Antisense is the non-coding strand in double-stranded DNA. The antisense strand serves as the template for mRNA synthesis.
Children who suffer from a rare disease called progeria, which accelerates aging and often kills patients when they are in their teens, may possibly be helped by drugs being developed to treat cancer.
Lorus Therapeutics today announced that its wholly owned subsidiary, GeneSense Technologies Inc. (GeneSense), has received notice from the European Patent Office of its intention to grant GeneSense's application for a patent of its novel antisense drug, GTI-2501.
Targeted Genetics Corporation announced today issuance of U.S. patent #6,887,463, entitled, "Methods and Compositions for Gene Therapy for the Treatment of Defects in Lipoprotein Metabolism."
A team of scientists led by Dr. Kuniya Abe from the RIKEN BioResource Center in Japan has performed one of the most comprehensive genome-wide experimental analyses of sense-antisense transcripts to date. Their findings are published in the April issue of the journal Genome Research.
VIRxSYS Corporation reports unexpected and unprecedented findings in its ongoing Phase I clinical trial of its VRX496 therapy in patients with HIV.
Phase 1 clinical trial can be initiated for ASM8, a new inhalation drug that is designed to treat asthma through a unique approach by attacking multiple mediators of the inflammatory mechanism rather than the single mediator approach of current therapies.
By exploiting an HIV protein that readily traverses cell membranes, Carnegie Mellon University scientists have developed a new way to introduce a gene-like molecule called a peptide nucleic acid (PNA) directly into live mammalian cells, including human embryonic stem (ES) cells.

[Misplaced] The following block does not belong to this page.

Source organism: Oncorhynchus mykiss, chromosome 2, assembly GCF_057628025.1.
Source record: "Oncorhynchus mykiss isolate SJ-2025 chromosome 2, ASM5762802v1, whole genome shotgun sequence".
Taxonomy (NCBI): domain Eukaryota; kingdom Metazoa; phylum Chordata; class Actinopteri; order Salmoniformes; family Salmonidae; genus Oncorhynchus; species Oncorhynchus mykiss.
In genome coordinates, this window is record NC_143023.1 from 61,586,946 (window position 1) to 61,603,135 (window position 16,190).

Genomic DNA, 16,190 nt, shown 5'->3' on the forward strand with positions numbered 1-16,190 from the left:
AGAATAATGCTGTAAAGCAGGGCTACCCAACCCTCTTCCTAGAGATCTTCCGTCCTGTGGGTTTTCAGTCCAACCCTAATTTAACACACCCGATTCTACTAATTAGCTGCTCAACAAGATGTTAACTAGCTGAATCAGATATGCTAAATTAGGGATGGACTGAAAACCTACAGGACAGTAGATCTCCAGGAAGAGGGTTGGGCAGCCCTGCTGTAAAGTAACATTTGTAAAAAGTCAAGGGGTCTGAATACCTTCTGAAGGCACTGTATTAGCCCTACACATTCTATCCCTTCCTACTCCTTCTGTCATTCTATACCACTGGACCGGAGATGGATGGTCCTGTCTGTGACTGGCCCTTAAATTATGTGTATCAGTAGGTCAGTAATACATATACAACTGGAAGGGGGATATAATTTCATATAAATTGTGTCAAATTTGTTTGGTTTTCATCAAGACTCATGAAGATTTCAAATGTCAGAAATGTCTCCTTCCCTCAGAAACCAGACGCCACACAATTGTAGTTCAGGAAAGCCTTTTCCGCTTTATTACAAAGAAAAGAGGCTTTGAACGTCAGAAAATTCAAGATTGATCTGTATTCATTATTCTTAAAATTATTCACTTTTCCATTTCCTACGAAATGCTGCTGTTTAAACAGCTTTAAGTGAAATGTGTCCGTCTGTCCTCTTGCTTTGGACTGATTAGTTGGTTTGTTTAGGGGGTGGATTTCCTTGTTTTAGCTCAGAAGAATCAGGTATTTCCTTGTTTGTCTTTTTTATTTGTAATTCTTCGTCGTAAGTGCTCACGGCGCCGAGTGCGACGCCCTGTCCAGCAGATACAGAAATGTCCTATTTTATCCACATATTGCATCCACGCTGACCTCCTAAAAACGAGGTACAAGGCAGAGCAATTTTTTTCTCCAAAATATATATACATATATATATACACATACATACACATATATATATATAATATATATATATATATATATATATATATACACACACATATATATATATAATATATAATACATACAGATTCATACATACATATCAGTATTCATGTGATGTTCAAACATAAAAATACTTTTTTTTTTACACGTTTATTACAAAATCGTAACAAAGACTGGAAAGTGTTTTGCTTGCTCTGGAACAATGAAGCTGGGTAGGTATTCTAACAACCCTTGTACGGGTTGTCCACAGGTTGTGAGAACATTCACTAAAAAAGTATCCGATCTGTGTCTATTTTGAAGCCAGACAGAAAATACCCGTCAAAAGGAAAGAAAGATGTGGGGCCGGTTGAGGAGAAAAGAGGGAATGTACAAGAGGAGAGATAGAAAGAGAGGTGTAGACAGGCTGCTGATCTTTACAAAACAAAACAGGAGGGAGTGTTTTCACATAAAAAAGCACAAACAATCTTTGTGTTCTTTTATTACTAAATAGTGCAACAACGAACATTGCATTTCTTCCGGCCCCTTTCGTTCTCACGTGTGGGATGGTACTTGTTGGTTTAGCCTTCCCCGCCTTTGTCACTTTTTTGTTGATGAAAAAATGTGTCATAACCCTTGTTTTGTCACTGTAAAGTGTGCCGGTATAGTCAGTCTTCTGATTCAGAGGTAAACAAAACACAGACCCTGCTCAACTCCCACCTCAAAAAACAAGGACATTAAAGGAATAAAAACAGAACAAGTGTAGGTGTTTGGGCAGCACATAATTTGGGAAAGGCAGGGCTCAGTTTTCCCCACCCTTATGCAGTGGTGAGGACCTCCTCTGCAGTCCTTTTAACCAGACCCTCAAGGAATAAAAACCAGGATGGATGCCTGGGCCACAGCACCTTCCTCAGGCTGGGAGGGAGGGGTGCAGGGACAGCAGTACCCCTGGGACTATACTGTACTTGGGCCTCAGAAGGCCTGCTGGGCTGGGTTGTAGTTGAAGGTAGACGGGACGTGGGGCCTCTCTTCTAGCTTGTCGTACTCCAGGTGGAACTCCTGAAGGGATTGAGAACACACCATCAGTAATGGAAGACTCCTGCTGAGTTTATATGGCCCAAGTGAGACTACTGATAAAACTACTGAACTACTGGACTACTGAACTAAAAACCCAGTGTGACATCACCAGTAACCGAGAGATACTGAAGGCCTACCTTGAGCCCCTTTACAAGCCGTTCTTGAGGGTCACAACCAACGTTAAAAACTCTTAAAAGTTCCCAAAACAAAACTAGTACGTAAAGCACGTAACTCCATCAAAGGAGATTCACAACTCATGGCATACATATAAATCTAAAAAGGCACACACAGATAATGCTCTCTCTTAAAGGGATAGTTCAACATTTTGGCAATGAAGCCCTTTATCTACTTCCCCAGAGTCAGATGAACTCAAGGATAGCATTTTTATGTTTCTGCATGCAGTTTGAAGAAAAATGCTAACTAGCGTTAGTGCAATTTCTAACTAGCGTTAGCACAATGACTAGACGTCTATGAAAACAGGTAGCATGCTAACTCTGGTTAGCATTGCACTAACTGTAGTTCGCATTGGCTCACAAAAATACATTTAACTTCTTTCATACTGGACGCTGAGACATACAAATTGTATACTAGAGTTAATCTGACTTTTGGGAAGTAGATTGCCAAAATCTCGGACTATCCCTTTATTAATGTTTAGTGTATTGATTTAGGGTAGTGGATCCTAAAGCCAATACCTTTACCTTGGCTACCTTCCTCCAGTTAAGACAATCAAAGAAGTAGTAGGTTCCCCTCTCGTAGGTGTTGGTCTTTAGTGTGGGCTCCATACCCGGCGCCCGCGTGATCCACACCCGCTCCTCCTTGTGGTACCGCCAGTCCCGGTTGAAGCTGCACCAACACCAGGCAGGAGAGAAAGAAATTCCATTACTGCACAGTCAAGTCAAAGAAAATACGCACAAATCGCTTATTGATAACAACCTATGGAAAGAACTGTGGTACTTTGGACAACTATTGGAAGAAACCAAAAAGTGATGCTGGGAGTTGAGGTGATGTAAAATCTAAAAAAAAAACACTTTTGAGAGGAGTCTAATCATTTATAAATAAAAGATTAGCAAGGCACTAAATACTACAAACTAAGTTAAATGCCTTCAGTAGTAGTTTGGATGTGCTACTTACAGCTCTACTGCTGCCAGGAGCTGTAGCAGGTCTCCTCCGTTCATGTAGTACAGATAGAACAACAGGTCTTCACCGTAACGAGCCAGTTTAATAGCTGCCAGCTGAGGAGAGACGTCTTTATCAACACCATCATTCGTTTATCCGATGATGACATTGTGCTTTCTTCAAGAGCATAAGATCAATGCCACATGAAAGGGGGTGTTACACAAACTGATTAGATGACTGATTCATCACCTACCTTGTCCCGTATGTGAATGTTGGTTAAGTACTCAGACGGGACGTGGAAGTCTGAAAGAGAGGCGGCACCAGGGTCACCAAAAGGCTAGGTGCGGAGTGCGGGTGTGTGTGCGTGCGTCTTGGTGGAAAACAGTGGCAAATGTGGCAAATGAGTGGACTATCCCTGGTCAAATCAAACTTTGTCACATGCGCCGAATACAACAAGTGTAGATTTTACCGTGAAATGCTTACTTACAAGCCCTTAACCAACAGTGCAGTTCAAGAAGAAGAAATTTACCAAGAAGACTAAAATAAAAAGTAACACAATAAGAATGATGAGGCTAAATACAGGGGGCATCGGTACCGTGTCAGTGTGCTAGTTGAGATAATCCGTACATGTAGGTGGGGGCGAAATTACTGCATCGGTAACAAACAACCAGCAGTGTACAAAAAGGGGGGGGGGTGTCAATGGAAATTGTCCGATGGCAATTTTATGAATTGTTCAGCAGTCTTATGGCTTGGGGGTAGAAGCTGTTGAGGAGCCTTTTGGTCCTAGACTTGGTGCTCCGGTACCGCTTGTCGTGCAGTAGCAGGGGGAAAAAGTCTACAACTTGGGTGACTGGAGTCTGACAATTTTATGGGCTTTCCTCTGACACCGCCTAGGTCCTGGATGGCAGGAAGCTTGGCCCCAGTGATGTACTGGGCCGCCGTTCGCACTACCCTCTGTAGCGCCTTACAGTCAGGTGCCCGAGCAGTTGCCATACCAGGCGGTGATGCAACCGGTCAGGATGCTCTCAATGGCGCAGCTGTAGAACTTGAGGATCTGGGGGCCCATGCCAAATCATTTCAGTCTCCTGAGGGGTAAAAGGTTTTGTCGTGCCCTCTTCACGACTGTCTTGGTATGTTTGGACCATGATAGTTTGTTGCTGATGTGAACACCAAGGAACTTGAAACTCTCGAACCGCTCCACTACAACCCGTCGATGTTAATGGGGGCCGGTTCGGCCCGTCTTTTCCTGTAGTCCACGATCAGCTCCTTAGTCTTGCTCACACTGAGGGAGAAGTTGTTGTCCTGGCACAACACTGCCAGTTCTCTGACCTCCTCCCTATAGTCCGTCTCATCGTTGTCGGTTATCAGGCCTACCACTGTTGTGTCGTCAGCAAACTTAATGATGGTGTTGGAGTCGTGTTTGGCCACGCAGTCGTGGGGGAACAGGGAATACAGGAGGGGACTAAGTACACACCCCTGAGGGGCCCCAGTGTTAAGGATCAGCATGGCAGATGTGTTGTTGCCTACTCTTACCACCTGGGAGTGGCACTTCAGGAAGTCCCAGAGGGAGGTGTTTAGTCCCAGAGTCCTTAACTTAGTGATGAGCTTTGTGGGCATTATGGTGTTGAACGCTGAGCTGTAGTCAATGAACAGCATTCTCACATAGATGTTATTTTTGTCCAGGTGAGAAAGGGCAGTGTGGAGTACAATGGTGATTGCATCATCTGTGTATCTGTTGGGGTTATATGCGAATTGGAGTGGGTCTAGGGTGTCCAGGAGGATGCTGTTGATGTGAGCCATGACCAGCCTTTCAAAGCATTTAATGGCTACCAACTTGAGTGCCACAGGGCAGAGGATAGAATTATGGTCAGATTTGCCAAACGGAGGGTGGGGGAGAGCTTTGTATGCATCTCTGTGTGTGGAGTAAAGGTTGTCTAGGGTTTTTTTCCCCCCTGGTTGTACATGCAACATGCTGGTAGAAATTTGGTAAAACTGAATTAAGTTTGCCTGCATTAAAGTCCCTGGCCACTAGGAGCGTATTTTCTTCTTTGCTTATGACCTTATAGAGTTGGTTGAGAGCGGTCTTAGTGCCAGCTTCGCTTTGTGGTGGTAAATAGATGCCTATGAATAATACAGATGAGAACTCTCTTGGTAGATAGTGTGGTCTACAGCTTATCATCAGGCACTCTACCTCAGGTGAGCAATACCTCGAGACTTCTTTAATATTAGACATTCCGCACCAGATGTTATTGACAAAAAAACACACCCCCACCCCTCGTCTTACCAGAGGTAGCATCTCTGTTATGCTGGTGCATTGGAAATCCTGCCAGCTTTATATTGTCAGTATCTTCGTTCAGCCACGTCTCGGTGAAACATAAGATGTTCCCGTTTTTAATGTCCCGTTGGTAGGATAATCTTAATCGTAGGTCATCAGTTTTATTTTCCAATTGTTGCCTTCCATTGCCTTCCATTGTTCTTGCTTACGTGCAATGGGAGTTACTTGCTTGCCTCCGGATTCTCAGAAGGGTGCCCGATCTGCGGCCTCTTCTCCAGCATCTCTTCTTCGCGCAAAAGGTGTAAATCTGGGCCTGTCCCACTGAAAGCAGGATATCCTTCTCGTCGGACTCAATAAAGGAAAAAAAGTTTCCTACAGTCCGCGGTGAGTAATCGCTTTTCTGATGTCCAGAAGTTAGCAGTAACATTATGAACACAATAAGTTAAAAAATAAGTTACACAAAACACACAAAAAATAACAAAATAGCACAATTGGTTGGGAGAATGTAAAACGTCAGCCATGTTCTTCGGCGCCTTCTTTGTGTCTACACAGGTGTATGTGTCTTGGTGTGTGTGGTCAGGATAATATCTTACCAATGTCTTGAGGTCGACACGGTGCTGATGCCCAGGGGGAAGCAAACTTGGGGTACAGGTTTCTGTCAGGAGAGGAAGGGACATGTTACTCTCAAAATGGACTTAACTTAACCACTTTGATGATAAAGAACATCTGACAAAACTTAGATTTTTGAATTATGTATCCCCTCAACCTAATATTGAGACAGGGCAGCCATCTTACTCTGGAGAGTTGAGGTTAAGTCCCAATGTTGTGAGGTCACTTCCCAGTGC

Lorus Therapeutics today announced that its wholly owned subsidiary, GeneSense Technologies Inc., has been allowed a patent by the Canadian Patent Office entitled "Antitumor Antisense Sequences Directed Against R1 and R2 Components of Ribonucleotide Reductase."
Phase II trials of the first second-generation antisense cancer drug to be used in patients are soon to be underway in the wake of a successful Phase I study, which has demonstrated that the new drug blocks its target gene in exactly the way it is designed to do.
Isis Pharmaceuticals announced today that Eli Lilly and Company licensed LY2275796, a second-generation antisense anti-cancer drug candidate for clinical development.
As our understanding of biology increases, the tools of research become almost as important as the researchers wielding them. Currently, one of the major obstacles to research is actually getting inside of cells and tissue to see what is going on as it happens.
Using a new molecular genetic technique, scientists have turned procrastinating primates into workaholics by temporarily suppressing a gene in a brain circuit involved in reward learning. Without the gene, the monkeys lost their sense of balance between reward and the work required to get it, say researchers at the National Institute of Mental Health .
Poised on the brink of phenomenal growth, the oligonucleotides market offers a plethora of opportunities to the enterprising investor. Recent analysis by Frost & Sullivan estimates that the total global market for oligonucleotides is likely to grow from USD 340.0 million in 2003 to USD 776.0 million in 2010.
A team of researchers from the Universitat Autònoma de Barcelona (UAB) has discovered that transposons, small DNA sequences that travel through the genomes, can silence the genes adjacent to them by inducing a molecule called antisense RNA.
The idea is to use a modified form of HIV to deliver an "antisense" gene to the immune cells that HIV infects. This is integrated into the cells' genome, and stays there until a cell is infected. Then it is switched on, and produces RNA complementary to the "sense" RNA encoding a viral protein. In theory, the RNAs should bind together, blocking viral replication.
Targeting and inactivating a key gene could be a subtle and effective treatment for certain types of ovarian cancer, Scottish researchers suggest in a study published in Clinical Cancer Research.